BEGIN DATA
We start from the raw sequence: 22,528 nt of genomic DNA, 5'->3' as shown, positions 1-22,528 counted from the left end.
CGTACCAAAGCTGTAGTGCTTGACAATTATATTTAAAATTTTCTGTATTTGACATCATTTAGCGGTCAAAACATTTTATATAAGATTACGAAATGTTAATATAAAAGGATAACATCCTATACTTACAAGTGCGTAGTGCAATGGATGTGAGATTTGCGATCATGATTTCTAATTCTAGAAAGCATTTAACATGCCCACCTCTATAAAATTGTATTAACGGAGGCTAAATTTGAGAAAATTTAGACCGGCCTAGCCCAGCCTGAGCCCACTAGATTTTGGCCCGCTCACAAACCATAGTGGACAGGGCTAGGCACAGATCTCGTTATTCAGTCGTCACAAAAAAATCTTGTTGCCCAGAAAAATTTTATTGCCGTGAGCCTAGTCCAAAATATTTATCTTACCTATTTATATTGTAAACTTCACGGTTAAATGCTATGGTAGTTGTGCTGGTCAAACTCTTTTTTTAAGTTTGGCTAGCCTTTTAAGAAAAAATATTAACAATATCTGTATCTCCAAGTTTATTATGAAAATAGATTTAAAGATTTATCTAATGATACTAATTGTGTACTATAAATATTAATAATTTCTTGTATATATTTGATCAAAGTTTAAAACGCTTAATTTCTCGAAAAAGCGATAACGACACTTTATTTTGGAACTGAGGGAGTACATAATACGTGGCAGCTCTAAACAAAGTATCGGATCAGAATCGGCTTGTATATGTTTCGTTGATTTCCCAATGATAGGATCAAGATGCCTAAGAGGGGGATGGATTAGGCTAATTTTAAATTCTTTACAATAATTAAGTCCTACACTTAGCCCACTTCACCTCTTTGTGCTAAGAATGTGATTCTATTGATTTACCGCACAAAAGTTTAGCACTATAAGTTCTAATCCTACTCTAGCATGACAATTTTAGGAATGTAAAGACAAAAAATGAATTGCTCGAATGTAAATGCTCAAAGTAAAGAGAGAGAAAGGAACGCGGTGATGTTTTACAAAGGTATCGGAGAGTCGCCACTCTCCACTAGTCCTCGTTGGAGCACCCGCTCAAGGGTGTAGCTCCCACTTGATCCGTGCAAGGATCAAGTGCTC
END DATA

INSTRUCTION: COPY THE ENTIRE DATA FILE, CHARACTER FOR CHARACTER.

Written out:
We start from the raw sequence: 22,528 nt of genomic DNA, 5'->3' as shown, positions 1-22,528 counted from the left end.
CGTACCAAAGCTGTAGTGCTTGACAATTATATTTAAAATTTTCTGTATTTGACATCATTTAGCGGTCAAAACATTTTATATAAGATTACGAAATGTTAATATAAAAGGATAACATCCTATACTTACAAGTGCGTAGTGCAATGGATGTGAGATTTGCGATCATGATTTCTAATTCTAGAAAGCATTTAACATGCCCACCTCTATAAAATTGTATTAACGGAGGCTAAATTTGAGAAAATTTAGACCGGCCTAGCCCAGCCTGAGCCCACTAGATTTTGGCCCGCTCACAAACCATAGTGGACAGGGCTAGGCACAGATCTCGTTATTCAGTCGTCACAAAAAAATCTTGTTGCCCAGAAAAATTTTATTGCCGTGAGCCTAGTCCAAAATATTTATCTTACCTATTTATATTGTAAACTTCACGGTTAAATGCTATGGTAGTTGTGCTGGTCAAACTCTTTTTTTAAGTTTGGCTAGCCTTTTAAGAAAAAATATTAACAATATCTGTATCTCCAAGTTTATTATGAAAATAGATTTAAAGATTTATCTAATGATACTAATTGTGTACTATAAATATTAATAATTTCTTGTATATATTTGATCAAAGTTTAAAACGCTTAATTTCTCGAAAAAGCGATAACGACACTTTATTTTGGAACTGAGGGAGTACATAATACGTGGCAGCTCTAAACAAAGTATCGGATCAGAATCGGCTTGTATATGTTTCGTTGATTTCCCAATGATAGGATCAAGATGCCTAAGAGGGGGATGGATTAGGCTAATTTTAAATTCTTTACAATAATTAAGTCCTACACTTAGCCCACTTCACCTCTTTGTGCTAAGAATGTGATTCTATTGATTTACCGCACAAAAGTTTAGCACTATAAGTTCTAATCCTACTCTAGCATGACAATTTTAGGAATGTAAAGACAAAAAATGAATTGCTCGAATGTAAATGCTCAAAGTAAAGAGAGAGAAAGGAACGCGGTGATGTTTTACAAAGGTATCGGAGAGTCGCCACTCTCCACTAGTCCTCGTTGGAGCACCCGCTCAAGGGTGTAGCTCCCACTTGATCCGTGCAAGGATCAAGTGCTC